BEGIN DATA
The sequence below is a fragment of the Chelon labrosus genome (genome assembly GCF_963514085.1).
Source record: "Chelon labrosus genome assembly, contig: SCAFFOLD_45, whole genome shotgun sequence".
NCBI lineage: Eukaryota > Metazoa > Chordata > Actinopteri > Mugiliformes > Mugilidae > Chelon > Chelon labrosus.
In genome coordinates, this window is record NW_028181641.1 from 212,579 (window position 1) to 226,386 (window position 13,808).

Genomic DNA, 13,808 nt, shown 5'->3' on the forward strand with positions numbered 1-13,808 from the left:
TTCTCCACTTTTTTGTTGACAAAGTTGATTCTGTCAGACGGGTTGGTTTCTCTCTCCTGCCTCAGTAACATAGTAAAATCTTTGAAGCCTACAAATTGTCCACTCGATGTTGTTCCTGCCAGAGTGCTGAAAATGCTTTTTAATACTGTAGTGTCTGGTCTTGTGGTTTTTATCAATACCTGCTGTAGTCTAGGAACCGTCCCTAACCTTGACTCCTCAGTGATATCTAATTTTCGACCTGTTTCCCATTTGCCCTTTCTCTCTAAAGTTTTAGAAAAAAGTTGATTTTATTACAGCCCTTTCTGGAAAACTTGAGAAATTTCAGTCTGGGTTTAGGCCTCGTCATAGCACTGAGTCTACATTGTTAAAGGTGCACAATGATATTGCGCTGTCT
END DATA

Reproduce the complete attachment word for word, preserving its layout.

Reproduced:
The sequence below is a fragment of the Chelon labrosus genome (genome assembly GCF_963514085.1).
Source record: "Chelon labrosus genome assembly, contig: SCAFFOLD_45, whole genome shotgun sequence".
NCBI lineage: Eukaryota > Metazoa > Chordata > Actinopteri > Mugiliformes > Mugilidae > Chelon > Chelon labrosus.
In genome coordinates, this window is record NW_028181641.1 from 212,579 (window position 1) to 226,386 (window position 13,808).

Genomic DNA, 13,808 nt, shown 5'->3' on the forward strand with positions numbered 1-13,808 from the left:
TTCTCCACTTTTTTGTTGACAAAGTTGATTCTGTCAGACGGGTTGGTTTCTCTCTCCTGCCTCAGTAACATAGTAAAATCTTTGAAGCCTACAAATTGTCCACTCGATGTTGTTCCTGCCAGAGTGCTGAAAATGCTTTTTAATACTGTAGTGTCTGGTCTTGTGGTTTTTATCAATACCTGCTGTAGTCTAGGAACCGTCCCTAACCTTGACTCCTCAGTGATATCTAATTTTCGACCTGTTTCCCATTTGCCCTTTCTCTCTAAAGTTTTAGAAAAAAGTTGATTTTATTACAGCCCTTTCTGGAAAACTTGAGAAATTTCAGTCTGGGTTTAGGCCTCGTCATAGCACTGAGTCTACATTGTTAAAGGTGCACAATGATATTGCGCTGTCT